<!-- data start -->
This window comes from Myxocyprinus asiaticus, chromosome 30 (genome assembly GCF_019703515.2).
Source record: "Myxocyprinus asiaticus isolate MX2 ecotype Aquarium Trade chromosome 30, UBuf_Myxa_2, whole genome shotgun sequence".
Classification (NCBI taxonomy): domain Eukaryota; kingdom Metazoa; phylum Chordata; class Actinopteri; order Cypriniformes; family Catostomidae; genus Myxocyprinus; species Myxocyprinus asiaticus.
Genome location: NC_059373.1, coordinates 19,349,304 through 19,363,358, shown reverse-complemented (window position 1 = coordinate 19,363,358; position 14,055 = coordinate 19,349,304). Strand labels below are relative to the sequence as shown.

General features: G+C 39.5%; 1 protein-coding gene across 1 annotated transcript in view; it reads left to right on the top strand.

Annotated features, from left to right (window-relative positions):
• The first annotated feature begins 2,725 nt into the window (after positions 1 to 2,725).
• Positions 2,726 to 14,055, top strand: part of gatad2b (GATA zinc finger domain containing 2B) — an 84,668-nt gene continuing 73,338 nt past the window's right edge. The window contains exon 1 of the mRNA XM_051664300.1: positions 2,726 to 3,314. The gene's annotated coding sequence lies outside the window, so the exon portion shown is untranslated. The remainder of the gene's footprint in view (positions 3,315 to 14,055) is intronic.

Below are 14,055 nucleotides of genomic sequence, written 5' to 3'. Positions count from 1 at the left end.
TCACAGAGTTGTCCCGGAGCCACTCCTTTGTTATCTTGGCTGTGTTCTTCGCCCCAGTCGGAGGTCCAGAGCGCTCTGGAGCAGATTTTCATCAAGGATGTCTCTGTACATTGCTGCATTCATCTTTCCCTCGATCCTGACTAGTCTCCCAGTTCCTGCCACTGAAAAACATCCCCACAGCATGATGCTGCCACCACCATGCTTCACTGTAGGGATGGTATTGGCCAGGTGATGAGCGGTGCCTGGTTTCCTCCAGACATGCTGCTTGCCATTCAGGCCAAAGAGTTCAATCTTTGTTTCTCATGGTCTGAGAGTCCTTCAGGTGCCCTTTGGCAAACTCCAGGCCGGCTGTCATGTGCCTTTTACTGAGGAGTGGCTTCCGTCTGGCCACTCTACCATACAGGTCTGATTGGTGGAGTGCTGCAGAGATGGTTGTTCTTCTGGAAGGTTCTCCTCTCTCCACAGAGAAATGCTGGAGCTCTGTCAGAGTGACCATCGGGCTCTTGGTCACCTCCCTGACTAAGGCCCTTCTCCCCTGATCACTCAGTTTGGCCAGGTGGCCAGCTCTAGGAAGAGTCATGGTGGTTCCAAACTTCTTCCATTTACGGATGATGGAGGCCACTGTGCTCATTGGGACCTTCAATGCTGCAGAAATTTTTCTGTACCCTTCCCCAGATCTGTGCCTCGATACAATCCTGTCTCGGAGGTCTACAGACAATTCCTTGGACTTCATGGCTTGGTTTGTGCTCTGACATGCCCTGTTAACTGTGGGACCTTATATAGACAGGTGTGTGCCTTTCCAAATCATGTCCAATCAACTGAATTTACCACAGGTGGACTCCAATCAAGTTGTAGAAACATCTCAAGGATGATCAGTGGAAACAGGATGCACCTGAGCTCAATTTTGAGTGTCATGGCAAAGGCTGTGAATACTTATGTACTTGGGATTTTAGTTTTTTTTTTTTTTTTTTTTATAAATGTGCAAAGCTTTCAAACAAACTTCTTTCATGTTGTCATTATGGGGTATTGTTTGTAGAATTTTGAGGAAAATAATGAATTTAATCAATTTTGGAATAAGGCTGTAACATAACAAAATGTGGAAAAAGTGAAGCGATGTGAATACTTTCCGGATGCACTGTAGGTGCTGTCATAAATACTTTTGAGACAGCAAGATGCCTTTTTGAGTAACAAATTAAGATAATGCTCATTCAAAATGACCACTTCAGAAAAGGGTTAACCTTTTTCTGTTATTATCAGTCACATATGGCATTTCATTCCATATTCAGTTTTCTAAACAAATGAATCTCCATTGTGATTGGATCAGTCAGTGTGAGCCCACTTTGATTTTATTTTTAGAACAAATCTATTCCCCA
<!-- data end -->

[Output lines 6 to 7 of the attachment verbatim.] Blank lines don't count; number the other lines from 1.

Annotated features, from left to right (window-relative positions):
• The first annotated feature begins 2,725 nt into the window (after positions 1 to 2,725).